Wellington’s electric ferry transport just around the corner after sea trials

Wellington’s trans-port ferry operator hopes its electric catamaran will carry passengers through Te Whanganui-a-Tara by Christmas.

East by West Ferries chief executive Jeremy Ward said the Ika Rere (flying fish) is approaching final approval after sea trials which began in August. It is fast becoming the first electric commercial passenger vessel operating in the southern hemisphere.

“It exceeded all of our expectations in terms of speed and battery capacity – the design team are thrilled,” said Ward, who is also director of the Wellington Electric Boat Building Company which produced the ferry at Seaview, Lower Hutt.

East by West Ferries' new electric ferry, Ika Rere, is about to be finalized.

Simon Hoyle / Stuff

East by West Ferries’ new electric ferry, Ika Rere, is about to be finalized.

The 19-meter Ika Rere has improved the designs of East By West’s two existing diesel catamarans, he said. It can carry a maximum of 135 passengers while existing ferries had a limit of 99.

READ MORE:
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* Wellington’s electric ferry is closed, but it may have to wait until next year before it can make its full schedule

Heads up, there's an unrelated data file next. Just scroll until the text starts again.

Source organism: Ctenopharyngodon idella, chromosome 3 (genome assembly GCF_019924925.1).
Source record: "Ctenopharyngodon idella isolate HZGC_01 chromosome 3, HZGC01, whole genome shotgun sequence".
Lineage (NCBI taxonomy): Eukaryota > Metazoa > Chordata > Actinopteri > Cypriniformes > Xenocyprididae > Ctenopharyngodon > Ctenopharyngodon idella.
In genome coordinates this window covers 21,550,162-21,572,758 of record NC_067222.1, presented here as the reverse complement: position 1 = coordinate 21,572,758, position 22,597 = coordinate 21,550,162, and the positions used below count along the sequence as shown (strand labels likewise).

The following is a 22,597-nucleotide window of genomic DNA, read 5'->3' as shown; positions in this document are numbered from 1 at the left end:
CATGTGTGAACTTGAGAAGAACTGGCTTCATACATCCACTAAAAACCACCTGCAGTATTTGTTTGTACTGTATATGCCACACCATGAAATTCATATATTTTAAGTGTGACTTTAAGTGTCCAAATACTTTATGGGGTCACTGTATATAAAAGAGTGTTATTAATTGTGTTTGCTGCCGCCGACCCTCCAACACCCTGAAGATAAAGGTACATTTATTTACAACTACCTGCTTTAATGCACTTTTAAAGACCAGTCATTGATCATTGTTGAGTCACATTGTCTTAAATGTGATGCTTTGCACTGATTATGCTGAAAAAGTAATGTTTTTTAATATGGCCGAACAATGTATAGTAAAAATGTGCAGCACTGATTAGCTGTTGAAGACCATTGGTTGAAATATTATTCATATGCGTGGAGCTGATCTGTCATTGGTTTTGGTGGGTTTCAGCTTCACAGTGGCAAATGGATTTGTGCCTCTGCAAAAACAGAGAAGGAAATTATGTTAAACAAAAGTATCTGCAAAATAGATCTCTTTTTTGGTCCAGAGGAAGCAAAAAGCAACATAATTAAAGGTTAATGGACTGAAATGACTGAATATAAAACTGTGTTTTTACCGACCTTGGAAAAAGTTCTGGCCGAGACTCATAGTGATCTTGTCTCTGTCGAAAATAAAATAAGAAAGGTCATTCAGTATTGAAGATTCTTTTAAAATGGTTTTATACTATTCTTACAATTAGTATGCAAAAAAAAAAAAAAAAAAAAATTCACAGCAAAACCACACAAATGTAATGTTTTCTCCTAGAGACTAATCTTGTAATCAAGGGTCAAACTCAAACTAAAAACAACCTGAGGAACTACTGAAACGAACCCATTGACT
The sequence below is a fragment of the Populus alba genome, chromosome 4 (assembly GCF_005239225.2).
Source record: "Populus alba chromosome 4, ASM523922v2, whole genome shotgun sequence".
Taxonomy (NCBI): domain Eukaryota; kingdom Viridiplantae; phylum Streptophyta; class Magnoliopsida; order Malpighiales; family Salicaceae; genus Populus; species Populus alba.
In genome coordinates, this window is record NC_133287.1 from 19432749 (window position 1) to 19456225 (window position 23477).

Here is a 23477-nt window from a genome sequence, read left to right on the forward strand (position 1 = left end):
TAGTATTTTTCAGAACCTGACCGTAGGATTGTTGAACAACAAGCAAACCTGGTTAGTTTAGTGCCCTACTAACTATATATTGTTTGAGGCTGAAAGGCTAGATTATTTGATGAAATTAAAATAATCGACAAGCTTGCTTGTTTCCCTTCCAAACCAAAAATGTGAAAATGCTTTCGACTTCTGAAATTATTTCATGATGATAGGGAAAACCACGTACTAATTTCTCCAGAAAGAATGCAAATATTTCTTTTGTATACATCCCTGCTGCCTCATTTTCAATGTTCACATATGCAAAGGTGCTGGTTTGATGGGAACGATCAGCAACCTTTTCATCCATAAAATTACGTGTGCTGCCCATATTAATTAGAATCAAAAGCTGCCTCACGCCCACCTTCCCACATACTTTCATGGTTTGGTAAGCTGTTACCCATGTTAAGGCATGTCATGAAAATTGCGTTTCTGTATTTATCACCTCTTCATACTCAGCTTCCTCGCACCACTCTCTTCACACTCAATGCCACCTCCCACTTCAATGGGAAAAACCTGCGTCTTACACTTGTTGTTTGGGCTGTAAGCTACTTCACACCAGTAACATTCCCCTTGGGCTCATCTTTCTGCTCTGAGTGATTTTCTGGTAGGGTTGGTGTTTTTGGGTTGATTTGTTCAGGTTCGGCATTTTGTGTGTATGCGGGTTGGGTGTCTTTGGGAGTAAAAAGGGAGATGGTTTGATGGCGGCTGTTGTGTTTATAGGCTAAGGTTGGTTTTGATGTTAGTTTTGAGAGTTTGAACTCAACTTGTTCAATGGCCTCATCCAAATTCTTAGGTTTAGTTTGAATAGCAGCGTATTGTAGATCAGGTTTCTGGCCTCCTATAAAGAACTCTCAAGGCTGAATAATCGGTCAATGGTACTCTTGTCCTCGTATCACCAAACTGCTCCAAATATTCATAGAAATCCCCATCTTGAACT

Its pair of 350 kilowatt engines can move the craft at 22.5 knots, compared to diesel engines which can travel around 14 knots at full capacity.

Ward said national and international transportation regulations are moving towards sustainability and the technology to support these initiatives is improving day by day.

“We have to embrace the change or get left behind.

The new catamaran is larger and faster than East by West's two existing ferries.

Will Nelson / Stuff

The new catamaran is larger and faster than East by West’s two existing ferries.

“In the coming years, we will see a massive change of course. We have had a huge interest in what we are doing.

Costing $ 8.5 million, the electric ferry cost about double the price of a comparable diesel-powered ferry. Ward said the extra cost would be offset in six to seven years by lower maintenance and fuel costs. East by West ferries use approximately 250,000 liters of fuel between them each year.

He predicted that the cost of similar boats would decrease over time.

Wellington Electric Boat Building Company also developed the onshore charging infrastructure which Ward said was “just as important, fair and difficult”.

The catamaran is powered by energy partners Meridian Energy, which generates electricity from fully renewable sources.

East by West operates daily between Wellington’s Queens Wharf and Days Bay in Lower Hutt, stopping at Matiu / Somes Island on certain services.

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